As I walked into K-Man’s pre-school class on the day of his graduation, I was surprisingly overwhelmed with a flood of emotions and I found myself fighting back an onrush of tears. The kid is growing up. Getting older. And there’s simply no denying it.
One of the all-time favorite parenting clichés that we are told over and over (and that we then repeat to others over and over) is, “Don’t blink. It goes so fast.” My brother always talks about raising kids as being comprised of the longest days and shortest years. How is it that we all but beg for the days to come to a close (at 11:00 in the morning!) because our kids are running circles around us, and yet, we find ourselves wondering where the last (nearly) six years went?
As I stood in the doorway of his classroom – that’s right, I couldn’t even bring myself to walk all the way in – I looked at his teachers, his friends and at him and I wondered if this was not only the end of his pre-school experience, but, in some way, also the beginning of the end of naïveté. The beginning of the end of that bliss that comes with youth, where forgiveness is instant and the mythical “all” is truly forgotten. And for that moment, I felt sad for K-Man.
“Real school” (defined, I think, by actually having to get your kid on site at a certain time) is a rite of passage for both kids and parents. We live a few houses from the school K-Man will attend and he’s been enthusiastically looking forward to his attendance at this school for the last year (if for no other reason than the days of forced “rest time” will be over). This rite of passage, however, comes with many bumps and heartache, and, sadly, they may already be beginning.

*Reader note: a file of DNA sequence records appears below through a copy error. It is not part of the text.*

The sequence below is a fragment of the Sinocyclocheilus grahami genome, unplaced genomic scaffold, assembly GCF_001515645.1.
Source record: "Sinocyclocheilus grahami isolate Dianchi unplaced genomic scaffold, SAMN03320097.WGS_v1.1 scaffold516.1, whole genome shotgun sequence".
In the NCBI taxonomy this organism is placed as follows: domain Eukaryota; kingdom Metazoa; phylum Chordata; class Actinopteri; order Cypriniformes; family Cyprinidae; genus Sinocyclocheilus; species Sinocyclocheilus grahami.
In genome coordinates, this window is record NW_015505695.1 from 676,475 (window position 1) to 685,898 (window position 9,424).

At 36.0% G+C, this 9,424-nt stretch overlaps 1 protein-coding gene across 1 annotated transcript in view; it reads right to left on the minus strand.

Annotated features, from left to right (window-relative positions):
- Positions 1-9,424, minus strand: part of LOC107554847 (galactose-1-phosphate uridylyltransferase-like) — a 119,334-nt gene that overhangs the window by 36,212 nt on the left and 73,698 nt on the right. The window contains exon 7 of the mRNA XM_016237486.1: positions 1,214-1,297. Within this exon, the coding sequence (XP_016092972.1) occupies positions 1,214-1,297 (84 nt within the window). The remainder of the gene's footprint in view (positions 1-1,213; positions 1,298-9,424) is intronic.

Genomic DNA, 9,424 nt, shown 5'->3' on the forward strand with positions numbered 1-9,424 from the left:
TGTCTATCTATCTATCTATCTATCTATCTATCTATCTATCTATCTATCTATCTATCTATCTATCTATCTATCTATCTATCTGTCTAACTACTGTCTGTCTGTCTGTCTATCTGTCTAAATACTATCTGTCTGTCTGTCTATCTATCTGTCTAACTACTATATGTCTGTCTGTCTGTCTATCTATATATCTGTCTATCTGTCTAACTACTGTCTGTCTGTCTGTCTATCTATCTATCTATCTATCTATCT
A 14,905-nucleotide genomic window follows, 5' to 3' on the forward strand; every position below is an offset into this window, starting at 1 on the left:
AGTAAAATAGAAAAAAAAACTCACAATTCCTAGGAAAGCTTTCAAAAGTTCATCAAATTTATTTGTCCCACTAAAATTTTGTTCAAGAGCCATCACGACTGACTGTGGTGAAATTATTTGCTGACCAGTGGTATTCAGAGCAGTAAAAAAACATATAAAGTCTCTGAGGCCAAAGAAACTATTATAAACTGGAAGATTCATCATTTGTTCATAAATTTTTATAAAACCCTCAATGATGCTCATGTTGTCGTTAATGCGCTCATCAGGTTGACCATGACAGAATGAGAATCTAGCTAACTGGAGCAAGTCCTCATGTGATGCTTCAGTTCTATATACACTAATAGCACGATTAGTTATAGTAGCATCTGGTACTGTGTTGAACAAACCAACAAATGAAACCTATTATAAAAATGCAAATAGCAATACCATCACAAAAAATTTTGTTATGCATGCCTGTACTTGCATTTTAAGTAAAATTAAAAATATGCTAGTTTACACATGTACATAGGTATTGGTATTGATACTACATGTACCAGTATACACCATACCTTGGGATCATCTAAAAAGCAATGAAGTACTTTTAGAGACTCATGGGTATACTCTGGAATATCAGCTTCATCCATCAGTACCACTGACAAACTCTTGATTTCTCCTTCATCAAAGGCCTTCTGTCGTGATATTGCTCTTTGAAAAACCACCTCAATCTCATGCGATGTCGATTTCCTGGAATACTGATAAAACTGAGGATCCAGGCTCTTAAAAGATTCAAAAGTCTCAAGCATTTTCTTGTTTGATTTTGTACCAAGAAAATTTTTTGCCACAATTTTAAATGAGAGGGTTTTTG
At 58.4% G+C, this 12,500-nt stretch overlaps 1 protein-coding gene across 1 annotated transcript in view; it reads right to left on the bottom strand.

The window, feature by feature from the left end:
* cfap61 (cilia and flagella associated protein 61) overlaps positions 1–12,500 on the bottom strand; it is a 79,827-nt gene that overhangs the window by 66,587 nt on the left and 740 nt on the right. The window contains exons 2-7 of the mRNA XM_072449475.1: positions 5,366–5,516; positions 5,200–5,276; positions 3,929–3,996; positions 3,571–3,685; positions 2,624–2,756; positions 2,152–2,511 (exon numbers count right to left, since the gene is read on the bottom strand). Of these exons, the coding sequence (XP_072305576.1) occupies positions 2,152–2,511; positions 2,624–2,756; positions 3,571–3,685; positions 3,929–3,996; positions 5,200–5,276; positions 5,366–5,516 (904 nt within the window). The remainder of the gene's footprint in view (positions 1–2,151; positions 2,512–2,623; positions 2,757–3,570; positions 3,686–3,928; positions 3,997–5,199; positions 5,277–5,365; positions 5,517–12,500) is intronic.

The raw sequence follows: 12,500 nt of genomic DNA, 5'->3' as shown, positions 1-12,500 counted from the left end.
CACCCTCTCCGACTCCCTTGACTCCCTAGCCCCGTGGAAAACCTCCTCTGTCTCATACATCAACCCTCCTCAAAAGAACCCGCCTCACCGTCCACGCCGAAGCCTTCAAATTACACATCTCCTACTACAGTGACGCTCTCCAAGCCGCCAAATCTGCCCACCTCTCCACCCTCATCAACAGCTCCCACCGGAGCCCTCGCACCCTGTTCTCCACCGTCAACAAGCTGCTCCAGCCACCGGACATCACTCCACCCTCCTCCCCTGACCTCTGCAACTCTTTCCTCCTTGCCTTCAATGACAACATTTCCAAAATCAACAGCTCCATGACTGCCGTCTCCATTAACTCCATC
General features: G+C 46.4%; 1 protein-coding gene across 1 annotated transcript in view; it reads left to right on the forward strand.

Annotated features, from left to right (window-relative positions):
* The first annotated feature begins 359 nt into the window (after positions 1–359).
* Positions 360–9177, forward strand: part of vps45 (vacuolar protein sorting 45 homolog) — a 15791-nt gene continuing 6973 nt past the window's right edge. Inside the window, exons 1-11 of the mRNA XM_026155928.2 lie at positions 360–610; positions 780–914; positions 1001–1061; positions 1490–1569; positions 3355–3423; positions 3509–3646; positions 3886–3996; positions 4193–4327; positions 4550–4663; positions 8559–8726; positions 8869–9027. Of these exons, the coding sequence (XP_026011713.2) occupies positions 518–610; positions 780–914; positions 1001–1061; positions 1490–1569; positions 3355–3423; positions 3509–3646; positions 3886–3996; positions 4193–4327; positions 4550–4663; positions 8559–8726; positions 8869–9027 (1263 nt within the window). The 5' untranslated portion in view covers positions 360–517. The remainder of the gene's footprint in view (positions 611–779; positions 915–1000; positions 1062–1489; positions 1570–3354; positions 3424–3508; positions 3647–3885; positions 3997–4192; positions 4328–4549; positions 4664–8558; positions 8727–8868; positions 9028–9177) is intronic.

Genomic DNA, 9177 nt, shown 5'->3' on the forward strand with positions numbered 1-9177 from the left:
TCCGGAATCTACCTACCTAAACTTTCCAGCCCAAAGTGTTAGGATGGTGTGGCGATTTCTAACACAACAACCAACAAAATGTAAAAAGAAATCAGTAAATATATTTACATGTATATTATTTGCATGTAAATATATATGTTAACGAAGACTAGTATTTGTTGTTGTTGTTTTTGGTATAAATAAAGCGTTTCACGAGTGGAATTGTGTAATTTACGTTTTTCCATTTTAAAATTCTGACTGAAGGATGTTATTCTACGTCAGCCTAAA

Almost as clichéd as the “don’t blink” advice is the “children’s laughter” answer to the question, “what is your favorite sound?” The truth is, however, there really is nothing quite like watching your own kid experience unbridled joy. Conversely, it’s heartbreaking as he experiences hurt feelings. As K-Man and his best friend start the next journey of their academic lives, they are, for the first time, disagreeing about things and, more often than not, going their separate ways. And to know these two little guys and how attached they’ve been at the hip for the last two years is to know how truly painful this must be for both of them.
I understand that it happens. My best friend and I were inseparable in elementary school. We wrote songs, movies and plays together. We were on teams together. I’m not sure there were any days for those five or six years that we didn’t spend some time together. It didn’t really stick after that. Different skills and interests (he became an unbelievable guitar player and I gravitated towards soccer) brought new and different friends and by the time we got to high school, we barely ever saw each other.
My experiences with my friend have always been in the back of my head as I watched K-Man and his buddy, but these two guys seemed different. The way they spoke to each other and the way they resolved their own conflicts just seemed…different. The fact that they weren’t sitting next to each other at the graduation (as assigned by their teachers) was perhaps foreboding. Where it took Scott and me years to pull away from each other, in this media-driven age where things happen at warp speed, I guess I shouldn’t be surprised that it may only have taken K and his buddy two years.
I don’t know what the future holds for K-Man and his friend. What I do know, however, is that K-Man will have many more graduations in his future – from elementary school, middle school, high school, college and even more. (Or yes, if that child actor thing works out, maybe less.) What I do know is that there will be more friends and more heartache. In the meantime, we celebrate the achievement of K-Man’s first graduation…and do our best to help him understand the potholes of growing up.